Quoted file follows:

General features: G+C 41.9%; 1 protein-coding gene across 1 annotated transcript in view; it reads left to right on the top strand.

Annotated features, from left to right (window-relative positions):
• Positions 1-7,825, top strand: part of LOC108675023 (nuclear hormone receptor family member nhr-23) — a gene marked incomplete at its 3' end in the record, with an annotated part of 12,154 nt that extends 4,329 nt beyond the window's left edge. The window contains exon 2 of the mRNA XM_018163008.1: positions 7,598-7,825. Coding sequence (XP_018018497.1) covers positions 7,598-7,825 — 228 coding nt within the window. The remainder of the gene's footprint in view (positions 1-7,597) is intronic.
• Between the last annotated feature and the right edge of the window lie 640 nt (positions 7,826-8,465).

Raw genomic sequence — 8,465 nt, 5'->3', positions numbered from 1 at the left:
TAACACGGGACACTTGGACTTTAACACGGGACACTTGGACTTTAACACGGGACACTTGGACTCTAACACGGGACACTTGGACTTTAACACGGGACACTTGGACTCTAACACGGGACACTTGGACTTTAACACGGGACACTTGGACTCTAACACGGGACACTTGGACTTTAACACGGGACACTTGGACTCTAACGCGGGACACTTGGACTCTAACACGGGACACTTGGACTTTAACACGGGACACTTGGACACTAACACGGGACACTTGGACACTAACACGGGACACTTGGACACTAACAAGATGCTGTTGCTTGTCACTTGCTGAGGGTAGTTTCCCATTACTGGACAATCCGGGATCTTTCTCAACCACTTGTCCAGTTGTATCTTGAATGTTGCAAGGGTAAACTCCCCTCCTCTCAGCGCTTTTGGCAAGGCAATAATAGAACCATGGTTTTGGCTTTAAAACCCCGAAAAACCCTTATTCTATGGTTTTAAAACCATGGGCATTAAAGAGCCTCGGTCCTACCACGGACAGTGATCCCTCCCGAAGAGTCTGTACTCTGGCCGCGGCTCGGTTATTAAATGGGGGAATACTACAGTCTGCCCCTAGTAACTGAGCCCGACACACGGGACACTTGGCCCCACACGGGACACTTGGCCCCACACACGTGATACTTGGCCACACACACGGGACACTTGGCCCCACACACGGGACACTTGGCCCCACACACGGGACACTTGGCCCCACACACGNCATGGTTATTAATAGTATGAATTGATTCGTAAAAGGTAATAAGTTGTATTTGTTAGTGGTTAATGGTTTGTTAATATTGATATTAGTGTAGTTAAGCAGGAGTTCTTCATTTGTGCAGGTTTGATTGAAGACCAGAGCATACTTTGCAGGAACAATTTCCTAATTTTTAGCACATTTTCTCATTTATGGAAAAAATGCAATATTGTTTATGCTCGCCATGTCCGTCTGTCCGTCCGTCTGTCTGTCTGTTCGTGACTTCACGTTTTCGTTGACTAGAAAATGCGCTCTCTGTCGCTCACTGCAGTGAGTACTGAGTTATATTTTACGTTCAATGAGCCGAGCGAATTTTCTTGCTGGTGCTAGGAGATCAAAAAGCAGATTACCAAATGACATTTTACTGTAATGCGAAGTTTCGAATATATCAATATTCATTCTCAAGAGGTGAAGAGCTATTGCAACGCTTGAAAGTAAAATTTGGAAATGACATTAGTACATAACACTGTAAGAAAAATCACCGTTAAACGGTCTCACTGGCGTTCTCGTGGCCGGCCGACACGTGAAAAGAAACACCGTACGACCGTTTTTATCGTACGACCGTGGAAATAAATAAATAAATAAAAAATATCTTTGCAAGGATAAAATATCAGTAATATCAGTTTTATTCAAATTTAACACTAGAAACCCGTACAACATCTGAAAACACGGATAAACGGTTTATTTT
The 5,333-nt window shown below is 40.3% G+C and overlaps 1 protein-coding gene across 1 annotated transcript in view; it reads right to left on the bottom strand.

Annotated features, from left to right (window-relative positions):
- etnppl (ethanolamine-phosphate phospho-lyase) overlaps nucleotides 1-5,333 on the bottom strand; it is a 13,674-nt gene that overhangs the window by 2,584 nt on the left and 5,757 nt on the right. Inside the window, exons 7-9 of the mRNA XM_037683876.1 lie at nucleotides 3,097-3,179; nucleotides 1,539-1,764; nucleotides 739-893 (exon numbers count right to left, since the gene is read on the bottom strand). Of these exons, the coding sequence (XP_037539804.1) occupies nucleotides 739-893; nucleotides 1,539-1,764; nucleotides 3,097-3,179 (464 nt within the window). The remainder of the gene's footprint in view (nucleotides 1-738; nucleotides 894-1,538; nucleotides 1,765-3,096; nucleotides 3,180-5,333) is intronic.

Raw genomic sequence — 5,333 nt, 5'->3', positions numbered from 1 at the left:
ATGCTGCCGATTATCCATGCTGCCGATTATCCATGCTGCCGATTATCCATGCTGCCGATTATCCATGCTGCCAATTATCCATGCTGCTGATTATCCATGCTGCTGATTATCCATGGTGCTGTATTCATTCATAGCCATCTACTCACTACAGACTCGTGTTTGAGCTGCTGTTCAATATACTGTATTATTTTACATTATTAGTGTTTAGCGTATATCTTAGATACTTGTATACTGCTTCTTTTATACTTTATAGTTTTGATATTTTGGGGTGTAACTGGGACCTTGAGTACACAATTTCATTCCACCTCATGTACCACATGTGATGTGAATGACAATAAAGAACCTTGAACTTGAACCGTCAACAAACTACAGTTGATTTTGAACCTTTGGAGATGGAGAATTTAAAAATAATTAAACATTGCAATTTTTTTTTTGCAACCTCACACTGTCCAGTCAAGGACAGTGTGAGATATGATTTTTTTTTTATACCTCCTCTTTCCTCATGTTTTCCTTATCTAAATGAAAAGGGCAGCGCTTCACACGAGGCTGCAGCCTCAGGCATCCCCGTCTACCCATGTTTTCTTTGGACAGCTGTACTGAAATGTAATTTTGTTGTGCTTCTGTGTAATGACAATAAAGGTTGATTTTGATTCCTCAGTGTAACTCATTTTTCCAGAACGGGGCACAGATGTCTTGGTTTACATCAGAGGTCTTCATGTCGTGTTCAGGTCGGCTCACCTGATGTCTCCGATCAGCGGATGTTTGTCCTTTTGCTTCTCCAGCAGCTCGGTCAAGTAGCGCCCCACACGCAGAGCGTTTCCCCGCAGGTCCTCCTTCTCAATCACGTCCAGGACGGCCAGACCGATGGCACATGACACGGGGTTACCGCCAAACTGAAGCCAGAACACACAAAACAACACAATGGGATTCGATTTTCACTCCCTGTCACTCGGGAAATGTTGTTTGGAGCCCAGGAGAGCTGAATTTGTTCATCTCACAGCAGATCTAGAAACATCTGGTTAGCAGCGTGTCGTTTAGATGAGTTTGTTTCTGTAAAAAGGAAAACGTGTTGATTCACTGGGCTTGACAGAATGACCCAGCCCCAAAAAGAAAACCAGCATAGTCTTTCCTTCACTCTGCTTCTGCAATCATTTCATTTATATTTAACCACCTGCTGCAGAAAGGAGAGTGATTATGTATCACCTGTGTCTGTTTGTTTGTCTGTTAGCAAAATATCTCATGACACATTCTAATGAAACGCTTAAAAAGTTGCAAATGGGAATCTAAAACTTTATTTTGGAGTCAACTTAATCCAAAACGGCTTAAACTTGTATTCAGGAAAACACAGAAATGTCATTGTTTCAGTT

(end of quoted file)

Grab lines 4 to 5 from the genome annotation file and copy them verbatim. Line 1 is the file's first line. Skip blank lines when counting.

• Between the last annotated feature and the right edge of the window lie 640 nt (positions 7,826-8,465).

Raw genomic sequence — 8,465 nt, 5'->3', positions numbered from 1 at the left: